I’ve enjoyed everyone’s comments on making porridge but no-one’s mentioned a porringer! Ours is like a small double saucepan. The porridge cooks slowly in the top pan from the steam below. You can cook it for a while the evening before, then just turn it on when you get up in the morning (making sure there’s enough water in the bottom pan!) and it cooks gently until you’re ready to eat. I think you can just put it all together the night before without cooking but it’ll take longer in the morning.

    I love oats in everything ….. flapjack, smoothies, crumbles, yum!

  31. Pamela Munro says:

    I use Scotts old fashioned oats, they are thicker and take longer to cook. I soak mine overnight though which speeds things up.
    I use one cup of oats and add one cup of water to soak, in the morning I add one cup of milk then heat stirring all the time, you could add more liquid if it’s getting too thick before the oats are really soft.
    I add a pinch of Maldon salt flakes then serve. I take my porridge with an added pinch of salt and a small cup of milk on the side. My son at this stage adds chocolate spread, jam or fresh fruit. I still like mine the old fashioned way with just salt.

  32. deaexmachina says:

    I like to make my porridge with milk – am I alone here? Most of the recipes have a mixture of milk and water, or use mostly water with a little milk. I find that making porridge with milk is so much creamier (and I never add salt)

    1. Hilma says:

      Me too. I make it with milk.

  33. Robert says:

    Not being able to take statins I increased my daily intake of porridge to a delicious large bowl. Just water added and topped with a little granola. This corresponded with a worsening of my gout and arthritis and I think due to the increase of protein, so its back to moderation.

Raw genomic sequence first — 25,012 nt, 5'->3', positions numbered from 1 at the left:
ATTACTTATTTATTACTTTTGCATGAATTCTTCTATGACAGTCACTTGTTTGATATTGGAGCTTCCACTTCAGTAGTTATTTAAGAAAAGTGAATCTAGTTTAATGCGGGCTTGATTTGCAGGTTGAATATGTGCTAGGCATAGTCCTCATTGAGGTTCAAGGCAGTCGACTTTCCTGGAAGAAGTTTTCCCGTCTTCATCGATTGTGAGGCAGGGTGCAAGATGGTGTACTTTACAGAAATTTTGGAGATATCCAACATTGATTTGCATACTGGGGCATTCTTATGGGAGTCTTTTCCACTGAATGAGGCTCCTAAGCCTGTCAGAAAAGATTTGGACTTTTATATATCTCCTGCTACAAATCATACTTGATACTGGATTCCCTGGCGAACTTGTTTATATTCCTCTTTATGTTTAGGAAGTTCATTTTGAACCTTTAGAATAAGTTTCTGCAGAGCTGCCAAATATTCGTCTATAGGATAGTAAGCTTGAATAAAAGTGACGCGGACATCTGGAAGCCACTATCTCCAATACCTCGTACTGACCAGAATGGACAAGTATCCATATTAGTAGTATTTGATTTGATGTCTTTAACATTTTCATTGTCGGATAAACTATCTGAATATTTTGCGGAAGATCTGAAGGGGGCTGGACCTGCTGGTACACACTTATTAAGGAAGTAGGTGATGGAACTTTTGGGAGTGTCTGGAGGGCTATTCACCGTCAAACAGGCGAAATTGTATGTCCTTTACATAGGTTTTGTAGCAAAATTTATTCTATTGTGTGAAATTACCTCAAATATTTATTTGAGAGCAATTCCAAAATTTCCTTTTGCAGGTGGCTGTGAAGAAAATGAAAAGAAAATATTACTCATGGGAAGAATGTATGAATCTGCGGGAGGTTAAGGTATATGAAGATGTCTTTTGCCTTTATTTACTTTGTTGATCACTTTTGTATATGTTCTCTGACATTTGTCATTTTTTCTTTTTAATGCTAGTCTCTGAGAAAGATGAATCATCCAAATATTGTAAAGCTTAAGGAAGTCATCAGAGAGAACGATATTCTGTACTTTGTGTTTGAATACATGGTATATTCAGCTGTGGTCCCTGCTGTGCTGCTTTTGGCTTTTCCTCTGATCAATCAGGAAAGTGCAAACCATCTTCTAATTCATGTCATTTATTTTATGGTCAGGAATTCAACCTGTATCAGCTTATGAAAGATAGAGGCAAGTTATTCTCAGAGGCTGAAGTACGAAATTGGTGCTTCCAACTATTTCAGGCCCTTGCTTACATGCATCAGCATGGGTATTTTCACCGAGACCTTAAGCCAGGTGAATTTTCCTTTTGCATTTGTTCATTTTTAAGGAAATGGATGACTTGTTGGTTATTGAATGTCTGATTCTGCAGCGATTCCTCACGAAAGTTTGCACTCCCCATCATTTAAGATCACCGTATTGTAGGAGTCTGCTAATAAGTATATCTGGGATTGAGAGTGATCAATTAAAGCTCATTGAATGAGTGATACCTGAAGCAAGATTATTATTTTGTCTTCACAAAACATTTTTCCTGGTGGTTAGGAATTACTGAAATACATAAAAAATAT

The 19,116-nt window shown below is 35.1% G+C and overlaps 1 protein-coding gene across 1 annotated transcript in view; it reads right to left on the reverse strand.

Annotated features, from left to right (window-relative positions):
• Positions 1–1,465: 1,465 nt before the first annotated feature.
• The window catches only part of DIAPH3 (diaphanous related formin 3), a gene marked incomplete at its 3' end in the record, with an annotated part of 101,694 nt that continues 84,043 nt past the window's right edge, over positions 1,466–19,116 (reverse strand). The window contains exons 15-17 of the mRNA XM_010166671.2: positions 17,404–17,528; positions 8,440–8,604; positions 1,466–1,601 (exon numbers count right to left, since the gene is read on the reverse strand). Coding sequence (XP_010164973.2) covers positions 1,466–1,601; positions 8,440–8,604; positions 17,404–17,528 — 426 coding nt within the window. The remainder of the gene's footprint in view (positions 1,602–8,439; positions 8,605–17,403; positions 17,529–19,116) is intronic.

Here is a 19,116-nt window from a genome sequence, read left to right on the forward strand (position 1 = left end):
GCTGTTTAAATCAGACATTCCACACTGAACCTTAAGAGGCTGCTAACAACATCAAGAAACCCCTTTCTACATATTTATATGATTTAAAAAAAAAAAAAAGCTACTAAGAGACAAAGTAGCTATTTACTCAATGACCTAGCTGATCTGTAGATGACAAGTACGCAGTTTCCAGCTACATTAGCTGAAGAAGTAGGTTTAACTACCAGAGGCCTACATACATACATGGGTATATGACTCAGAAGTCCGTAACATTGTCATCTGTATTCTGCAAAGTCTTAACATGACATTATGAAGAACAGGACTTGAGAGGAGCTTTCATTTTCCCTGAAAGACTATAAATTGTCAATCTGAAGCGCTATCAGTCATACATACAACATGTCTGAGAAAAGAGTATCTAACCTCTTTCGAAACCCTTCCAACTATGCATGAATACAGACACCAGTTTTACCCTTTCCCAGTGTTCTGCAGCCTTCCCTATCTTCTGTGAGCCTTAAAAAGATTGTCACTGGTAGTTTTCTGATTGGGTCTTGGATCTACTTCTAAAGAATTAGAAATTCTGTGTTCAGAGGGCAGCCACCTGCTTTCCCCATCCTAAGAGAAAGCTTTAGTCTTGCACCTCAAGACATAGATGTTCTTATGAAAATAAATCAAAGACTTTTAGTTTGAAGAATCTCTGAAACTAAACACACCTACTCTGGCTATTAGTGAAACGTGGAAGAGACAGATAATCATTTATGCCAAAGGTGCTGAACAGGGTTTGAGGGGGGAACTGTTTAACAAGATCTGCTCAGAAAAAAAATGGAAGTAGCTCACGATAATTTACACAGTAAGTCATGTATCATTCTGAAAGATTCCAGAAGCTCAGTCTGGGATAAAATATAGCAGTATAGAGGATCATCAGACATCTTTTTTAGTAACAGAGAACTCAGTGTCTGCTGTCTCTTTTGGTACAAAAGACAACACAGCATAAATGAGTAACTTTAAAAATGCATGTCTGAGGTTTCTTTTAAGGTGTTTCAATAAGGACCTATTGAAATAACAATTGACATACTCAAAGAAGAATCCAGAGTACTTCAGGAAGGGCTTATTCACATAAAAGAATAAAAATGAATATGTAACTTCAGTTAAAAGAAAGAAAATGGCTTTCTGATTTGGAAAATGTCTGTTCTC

34. Carla says:

    I use Golspie Mill oatmeal just like this: 1/4 cup medium and 1/4 cup coarse oatmeal, 3 cups water, salt to taste. Night before: Bring water to boil, whisk in oats, return to boil, turn off heat, cover, and leave on the stovetop over night. Next morning: Stir it up, bring up to simmer, add salt. Cook until as tender and thick (or thin as you want). If you have more time, pour in 1 cup of hazelnut or almond milk and let it simmer until it’s back to the proper thickness — this will take a while, 25 or 30 minutes. Stir frequently. Salt it when it’s about 3/4 where you want it to be in consistency. My husband likes a swirl of maple syrup on his. I prefer mine plain. So yum!

  35. Honey E.T says:

    1.5 cups of milk, a pinch of cinnamon, honey on low heat until it starts bubbling. You then add a cup of oats and stir, after about a minute of stirring slowly, stop and let it cook. Once the mixture starts to thicken stir until u reach the desired consistency. Before taking it off the heat add any ingredients that don’t require cooking ( for chocolate lovers I recomend a small amount of cocoa powder and chocolate chips, for kids, Nutella and fruits) stir in and Voilà, the prefect customized porridge . Delicious

  36. logrus66 says:

    In France, porridge is not part of the usual breakfast so i had to invent my recipes and there isn’t much choice regarding the brands and quality of the oat .Two choices , 1 : Quaker Oatmeal regular or 2: bulk in organic stores.
    These are my recipes :
    (when i use some bulk stuff , i soak the oat overnight).
    Salty mood : 1 part oat , 3 parts water , 1 teaspoon (or more ) salty soy sauce (gives a brownish colour ). once in the the pan , reach boiling point stirring sometimes and then cut the heat , stirring until desired consistence.